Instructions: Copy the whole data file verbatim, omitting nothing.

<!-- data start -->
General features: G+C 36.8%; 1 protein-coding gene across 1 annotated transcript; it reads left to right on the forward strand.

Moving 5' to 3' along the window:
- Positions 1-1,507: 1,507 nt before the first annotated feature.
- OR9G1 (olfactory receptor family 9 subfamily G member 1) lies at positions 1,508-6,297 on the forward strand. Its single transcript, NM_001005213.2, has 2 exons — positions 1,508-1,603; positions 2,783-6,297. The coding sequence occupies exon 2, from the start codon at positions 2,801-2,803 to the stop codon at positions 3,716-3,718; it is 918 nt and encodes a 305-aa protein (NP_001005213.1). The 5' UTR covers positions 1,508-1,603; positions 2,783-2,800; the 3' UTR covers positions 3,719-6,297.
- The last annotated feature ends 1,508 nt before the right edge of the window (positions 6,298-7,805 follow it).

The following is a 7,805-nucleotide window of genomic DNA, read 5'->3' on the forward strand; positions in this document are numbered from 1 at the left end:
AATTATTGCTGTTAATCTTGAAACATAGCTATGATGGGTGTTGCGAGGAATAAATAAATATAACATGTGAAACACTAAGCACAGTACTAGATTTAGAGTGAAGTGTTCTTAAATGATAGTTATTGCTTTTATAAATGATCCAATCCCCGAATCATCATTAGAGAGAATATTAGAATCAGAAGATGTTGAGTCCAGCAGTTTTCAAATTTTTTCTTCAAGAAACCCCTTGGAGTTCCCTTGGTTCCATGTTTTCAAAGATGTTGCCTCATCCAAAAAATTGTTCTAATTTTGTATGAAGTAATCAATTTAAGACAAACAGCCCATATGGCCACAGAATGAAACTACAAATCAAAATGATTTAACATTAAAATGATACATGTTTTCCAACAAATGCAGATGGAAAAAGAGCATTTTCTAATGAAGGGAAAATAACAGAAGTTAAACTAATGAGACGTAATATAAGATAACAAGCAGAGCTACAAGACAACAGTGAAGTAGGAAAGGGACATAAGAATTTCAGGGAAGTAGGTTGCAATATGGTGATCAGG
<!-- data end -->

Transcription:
General features: G+C 36.8%; 1 protein-coding gene across 1 annotated transcript; it reads left to right on the forward strand.

Moving 5' to 3' along the window:
- Positions 1-1,507: 1,507 nt before the first annotated feature.
- OR9G1 (olfactory receptor family 9 subfamily G member 1) lies at positions 1,508-6,297 on the forward strand. Its single transcript, NM_001005213.2, has 2 exons — positions 1,508-1,603; positions 2,783-6,297. The coding sequence occupies exon 2, from the start codon at positions 2,801-2,803 to the stop codon at positions 3,716-3,718; it is 918 nt and encodes a 305-aa protein (NP_001005213.1). The 5' UTR covers positions 1,508-1,603; positions 2,783-2,800; the 3' UTR covers positions 3,719-6,297.
- The last annotated feature ends 1,508 nt before the right edge of the window (positions 6,298-7,805 follow it).

The following is a 7,805-nucleotide window of genomic DNA, read 5'->3' on the forward strand; positions in this document are numbered from 1 at the left end:
AATTATTGCTGTTAATCTTGAAACATAGCTATGATGGGTGTTGCGAGGAATAAATAAATATAACATGTGAAACACTAAGCACAGTACTAGATTTAGAGTGAAGTGTTCTTAAATGATAGTTATTGCTTTTATAAATGATCCAATCCCCGAATCATCATTAGAGAGAATATTAGAATCAGAAGATGTTGAGTCCAGCAGTTTTCAAATTTTTTCTTCAAGAAACCCCTTGGAGTTCCCTTGGTTCCATGTTTTCAAAGATGTTGCCTCATCCAAAAAATTGTTCTAATTTTGTATGAAGTAATCAATTTAAGACAAACAGCCCATATGGCCACAGAATGAAACTACAAATCAAAATGATTTAACATTAAAATGATACATGTTTTCCAACAAATGCAGATGGAAAAAGAGCATTTTCTAATGAAGGGAAAATAACAGAAGTTAAACTAATGAGACGTAATATAAGATAACAAGCAGAGCTACAAGACAACAGTGAAGTAGGAAAGGGACATAAGAATTTCAGGGAAGTAGGTTGCAATATGGTGATCAGG